By Reason Cybersecurity
on Wed Jun 30 2021
One manifestation of freedom is the privilege to be a small business owner. Freedom and independence allow small business owners to decide how their business will operate and grow, how it will be managed, who will be its target market, and how it’ll compete in the marketplace. As an independent business owner, you make your own decisions, and your business is free from outside control. This freedom is the hallmark of small business ownership.
But what happens when that business independence is taken away from you? What happens when something impinges on your ability to run your business as you see fit? Regulations, insufficient staff, financial risk, and time management issues are all part and parcel of the acceptable challenges that affect small and medium-sized businesses (SMBs), but there’s also something far more nefarious, far more dangerous, and potentially far more damaging that can affect your business. It’s called cybercrime, and it can take away your business independence and freedom to operate as you choose.
A bullseye on their backs
Today cybercrime is the fastest growing crime in the US, with damages expected to reach $10.5 trillion worldwide by 2025. If measured as a country, cybercrime would be the world’s third-largest economy, right after the US and China. And the primary target of all that cybercrime is businesses. Businesses have the proverbial bullseye painted squarely on their backs, making cybercrime one of their biggest threats. Cyber attacks can damage and destroy data, cause financial loss, diminish productivity, steal intellectual property, and personal and financial data, hack data and systems, harm business reputations, and disrupt the ordinary course of business operations. Sometimes the attacks can even cause the permanent closure of a business; sixty percent go out of business within six months of falling victim to a data breach.
SMBs more vulnerable
Compounding the problem for SMBs is that they are more vulnerable compared to large enterprises. SMBs typically have less financial power to combat attacks, a minimal number of employees delegated to IT tasks, many without proper training, a lack of awareness about cyber threats and security issues, insufficient defenses, and a treasure trove of valuable data. Cybercriminals know all this; they’ve been paying attention. 43% of cyber attacks are aimed at SMBs.
So how can businesses protect their independence?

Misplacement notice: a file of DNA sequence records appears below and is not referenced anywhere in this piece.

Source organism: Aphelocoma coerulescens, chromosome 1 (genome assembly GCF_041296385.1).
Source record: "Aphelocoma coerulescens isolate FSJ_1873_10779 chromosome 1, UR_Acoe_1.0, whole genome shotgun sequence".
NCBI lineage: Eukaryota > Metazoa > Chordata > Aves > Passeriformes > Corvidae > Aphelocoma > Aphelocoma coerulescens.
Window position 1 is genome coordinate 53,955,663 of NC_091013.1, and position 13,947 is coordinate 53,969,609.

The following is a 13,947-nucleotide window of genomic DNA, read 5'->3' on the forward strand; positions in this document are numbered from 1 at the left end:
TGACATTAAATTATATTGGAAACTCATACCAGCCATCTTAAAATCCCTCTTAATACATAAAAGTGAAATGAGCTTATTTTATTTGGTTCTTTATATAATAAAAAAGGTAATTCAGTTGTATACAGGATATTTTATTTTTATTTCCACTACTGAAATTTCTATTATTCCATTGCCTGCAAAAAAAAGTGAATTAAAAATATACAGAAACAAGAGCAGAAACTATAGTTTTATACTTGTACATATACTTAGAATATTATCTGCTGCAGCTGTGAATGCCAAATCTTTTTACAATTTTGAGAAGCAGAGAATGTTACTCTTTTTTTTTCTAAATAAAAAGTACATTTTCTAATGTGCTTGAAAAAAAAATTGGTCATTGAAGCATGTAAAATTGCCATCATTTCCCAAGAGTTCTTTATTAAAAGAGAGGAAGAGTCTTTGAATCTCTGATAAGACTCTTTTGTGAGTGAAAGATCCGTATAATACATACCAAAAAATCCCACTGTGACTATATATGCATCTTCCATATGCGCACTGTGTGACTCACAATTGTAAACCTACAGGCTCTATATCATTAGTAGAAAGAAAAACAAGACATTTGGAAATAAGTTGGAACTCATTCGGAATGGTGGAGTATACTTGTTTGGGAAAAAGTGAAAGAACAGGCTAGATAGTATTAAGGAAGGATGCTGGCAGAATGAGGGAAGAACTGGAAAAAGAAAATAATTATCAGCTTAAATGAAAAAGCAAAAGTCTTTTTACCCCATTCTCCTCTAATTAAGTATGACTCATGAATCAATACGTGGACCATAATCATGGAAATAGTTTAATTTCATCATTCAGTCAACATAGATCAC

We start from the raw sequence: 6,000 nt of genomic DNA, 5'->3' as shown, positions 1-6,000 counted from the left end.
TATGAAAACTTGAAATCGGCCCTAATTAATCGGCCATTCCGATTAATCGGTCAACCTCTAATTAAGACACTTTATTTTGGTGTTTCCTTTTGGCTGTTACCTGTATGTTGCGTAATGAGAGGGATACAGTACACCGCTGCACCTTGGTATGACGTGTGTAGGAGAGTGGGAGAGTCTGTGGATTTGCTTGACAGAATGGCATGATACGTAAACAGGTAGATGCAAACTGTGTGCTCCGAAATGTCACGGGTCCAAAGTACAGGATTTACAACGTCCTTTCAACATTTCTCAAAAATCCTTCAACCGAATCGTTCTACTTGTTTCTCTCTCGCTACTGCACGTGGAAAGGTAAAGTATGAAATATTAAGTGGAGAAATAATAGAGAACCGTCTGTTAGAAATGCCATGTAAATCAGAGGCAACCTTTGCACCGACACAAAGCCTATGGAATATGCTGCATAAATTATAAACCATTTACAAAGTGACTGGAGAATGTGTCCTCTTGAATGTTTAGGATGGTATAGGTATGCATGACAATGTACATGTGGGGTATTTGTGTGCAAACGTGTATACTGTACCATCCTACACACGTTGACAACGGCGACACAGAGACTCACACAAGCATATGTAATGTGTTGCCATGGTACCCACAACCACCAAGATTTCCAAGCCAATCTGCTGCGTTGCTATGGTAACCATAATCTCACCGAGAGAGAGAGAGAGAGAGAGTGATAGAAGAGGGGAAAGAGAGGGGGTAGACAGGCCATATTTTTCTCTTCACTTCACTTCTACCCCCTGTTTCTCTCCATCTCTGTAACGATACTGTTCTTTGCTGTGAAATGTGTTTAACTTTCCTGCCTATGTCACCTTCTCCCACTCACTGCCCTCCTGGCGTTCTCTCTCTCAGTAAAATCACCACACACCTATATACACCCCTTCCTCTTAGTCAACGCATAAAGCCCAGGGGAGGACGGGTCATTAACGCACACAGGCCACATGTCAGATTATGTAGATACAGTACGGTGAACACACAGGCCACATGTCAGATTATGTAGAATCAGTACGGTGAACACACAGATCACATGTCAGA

The bottom line is that, while navigating business growth, finances, and networking, small business owners must also protect their businesses’ data and systems. Implementing and enforcing the following cybersecurity best practices is where to start:
Install comprehensive endpoint security. Endpoint security will protect business networks and endpoints from cyber attacks and malicious activity.
Raise awareness. Knowledge and awareness is the best defense. Employees should be made aware of cyber threats and trained how to spot potential scams and avoid suspicious emails and links.
Implement proper password protocol. Good password hygiene offers excellent protection. Never share passwords, make all passwords unique, create passwords that are at least 12 characters long, and use a mix of uppercase and lowercase alphanumeric characters as well as special characters.
Keep software updated. Software updates often contain patches to known software vulnerabilities. Keeping your software updated patches those vulnerabilities.
Restrict employee access. Access to data and systems should be restricted and it should be granted to employees according to the role they have at your organization.
You’ve earned it; now you’ve got to protect it
In many ways, small business owners have a special reason to celebrate the 4th of July; small business ownership and the independence to operate and grow it is at the core of the American Dream. However, in today’s hyper-evolving cyber threat landscape, it’s not enough to just earn your business independence; you must constantly protect it too. By implementing and enforcing the cybersecurity measures listed above, business owners can help protect the business independence they’ve strived so hard to achieve.